Graphics Formats and Tips for Poster Printing
If you try to print a poster without proper understanding of graphics formats, you may be in for some trouble. The translation between your desktop and paper is not always what you expect or desire. Images that look great on screen will appear pixilated when used for poster printing, if the right adjustments are not made. Learning and using the proper programs and preferred graphics format for your project will insure graphics that look as stunning as you imagine.
Bitmap and Vector Formats
There are two types of graphics formats. The first type is a bitmap format. The second type is vector. While the majority of online images are created in the bitmap format, it is not preferred for creating images that you will eventually print. You can convert the file formats if you use the right program.
Bitmaps are composed of pixels (picture elements) in a grid. Each pixel holds color information for the picture. Their resolution is fixed and they do not re-size well. Some examples of a bitmap are JPG, JPEG, GIF, and TIFF. While bitmap graphics work fine for web images, they do not translate as well printed.
The vector format is resolution-independent, composed of individual objects made up of mathematical calculations. Vector images can be re-sized easily and still look good. Some examples of vector formats are EPS, CGM, PICT, and WMF. This is the best format for poster printing.
When you create your original designs like logos and posters, you should choose a vector format. They will re-size well and print in a crisp, professional manner. In contrast, the bitmap images appear jagged around the edges and fuzzy. The resolution required by commercial poster printing companies can only be retained in a vector format.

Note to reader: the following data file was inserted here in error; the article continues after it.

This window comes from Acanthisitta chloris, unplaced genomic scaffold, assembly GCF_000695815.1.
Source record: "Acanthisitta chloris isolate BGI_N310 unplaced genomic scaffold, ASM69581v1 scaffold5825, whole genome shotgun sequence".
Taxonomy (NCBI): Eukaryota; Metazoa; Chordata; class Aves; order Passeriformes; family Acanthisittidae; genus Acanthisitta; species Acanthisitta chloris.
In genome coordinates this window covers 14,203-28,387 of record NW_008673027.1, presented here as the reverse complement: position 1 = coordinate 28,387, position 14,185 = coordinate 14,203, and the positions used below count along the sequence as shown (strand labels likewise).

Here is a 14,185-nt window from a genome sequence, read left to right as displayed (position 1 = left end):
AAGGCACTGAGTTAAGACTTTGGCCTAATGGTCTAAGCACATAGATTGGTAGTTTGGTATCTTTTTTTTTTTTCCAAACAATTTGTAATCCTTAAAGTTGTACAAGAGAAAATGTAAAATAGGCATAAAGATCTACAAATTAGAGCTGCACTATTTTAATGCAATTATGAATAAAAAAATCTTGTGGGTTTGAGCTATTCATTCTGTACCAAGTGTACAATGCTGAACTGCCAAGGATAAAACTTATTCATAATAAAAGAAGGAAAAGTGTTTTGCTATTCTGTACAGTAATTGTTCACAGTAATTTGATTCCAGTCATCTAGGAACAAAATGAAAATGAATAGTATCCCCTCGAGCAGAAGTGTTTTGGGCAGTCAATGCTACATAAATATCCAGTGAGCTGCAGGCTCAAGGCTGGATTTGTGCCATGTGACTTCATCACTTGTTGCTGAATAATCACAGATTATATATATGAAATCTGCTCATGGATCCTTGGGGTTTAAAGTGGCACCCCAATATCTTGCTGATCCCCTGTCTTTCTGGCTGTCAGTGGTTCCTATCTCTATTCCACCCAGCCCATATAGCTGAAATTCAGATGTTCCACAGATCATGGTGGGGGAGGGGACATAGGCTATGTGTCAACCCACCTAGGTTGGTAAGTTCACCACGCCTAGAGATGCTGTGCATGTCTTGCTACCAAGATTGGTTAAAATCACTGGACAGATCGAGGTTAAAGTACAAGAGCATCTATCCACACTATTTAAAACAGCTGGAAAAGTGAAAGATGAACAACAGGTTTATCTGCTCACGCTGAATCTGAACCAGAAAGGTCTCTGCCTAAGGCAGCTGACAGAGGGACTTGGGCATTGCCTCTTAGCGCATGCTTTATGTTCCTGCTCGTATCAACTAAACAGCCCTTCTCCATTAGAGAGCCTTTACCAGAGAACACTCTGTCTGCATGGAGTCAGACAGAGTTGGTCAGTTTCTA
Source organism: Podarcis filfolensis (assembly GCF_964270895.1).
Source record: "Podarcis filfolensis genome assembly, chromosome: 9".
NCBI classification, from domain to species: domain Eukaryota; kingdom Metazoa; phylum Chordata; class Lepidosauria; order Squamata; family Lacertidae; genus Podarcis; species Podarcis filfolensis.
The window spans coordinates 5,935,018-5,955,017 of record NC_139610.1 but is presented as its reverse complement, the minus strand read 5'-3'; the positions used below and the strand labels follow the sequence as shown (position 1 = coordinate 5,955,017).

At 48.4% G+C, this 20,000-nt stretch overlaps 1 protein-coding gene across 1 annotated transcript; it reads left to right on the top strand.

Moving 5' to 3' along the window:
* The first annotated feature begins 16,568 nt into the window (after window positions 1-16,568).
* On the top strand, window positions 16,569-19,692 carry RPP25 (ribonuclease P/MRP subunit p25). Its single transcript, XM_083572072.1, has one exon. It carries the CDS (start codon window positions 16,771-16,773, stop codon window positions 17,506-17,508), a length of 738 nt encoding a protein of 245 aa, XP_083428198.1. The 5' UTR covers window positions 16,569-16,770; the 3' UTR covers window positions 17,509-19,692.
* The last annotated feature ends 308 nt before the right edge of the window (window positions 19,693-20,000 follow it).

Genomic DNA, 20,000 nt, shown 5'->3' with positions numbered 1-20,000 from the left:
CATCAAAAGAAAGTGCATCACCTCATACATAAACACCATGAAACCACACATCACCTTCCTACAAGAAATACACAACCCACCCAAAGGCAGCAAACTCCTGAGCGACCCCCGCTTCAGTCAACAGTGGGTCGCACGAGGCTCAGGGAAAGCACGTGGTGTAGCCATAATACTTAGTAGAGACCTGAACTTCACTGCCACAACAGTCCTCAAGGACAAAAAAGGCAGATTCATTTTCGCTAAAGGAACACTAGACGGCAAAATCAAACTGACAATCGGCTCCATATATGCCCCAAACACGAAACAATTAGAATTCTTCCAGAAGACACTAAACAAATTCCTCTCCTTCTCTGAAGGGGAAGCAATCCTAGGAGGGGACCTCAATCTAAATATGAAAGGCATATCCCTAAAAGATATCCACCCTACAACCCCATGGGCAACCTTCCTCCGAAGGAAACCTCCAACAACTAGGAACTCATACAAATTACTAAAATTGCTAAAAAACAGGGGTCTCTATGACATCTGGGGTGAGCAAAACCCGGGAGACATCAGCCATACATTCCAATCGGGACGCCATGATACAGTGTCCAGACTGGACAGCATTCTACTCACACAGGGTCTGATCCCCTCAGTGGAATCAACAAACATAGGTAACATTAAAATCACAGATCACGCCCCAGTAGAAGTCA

The type of color models you use will depend on the job. If you are creating an image to be used online, then RGB colors will work fine. RGB - which stands for red, green, and blue - will not translate well for poster printing. Commercial printers can only print using the CMYK model. Fortunately, you can easily change your color to CMYK before you print. CMYK - which stands for cyan, magenta, yellow, and black - combines the three subtractive primaries plus black to create any color that you desire. Most graphics programs have an option for switching between color models.
When you are choosing a graphics program, keep in mind the two types of graphics formats. Some programs work with one or the other, few of them work with both. For instance, Adobe Photoshop is one that works much more easily with bitmaps (it can do vector formats, but only the most recent versions and advanced tools) and CorelDRAW is one that works better with vector file formats. For poster printing, choose a program that works well with vector file formats.
You will save yourself from a number of headaches by choosing the right tool for the job. For web design, bitmaps, RGB colors, and Photoshop works great. When poster printing, use vector graphics, CMYK colors, and a program such as CorelDRAW or Illustrator, and you will end up with a much more professional poster design.
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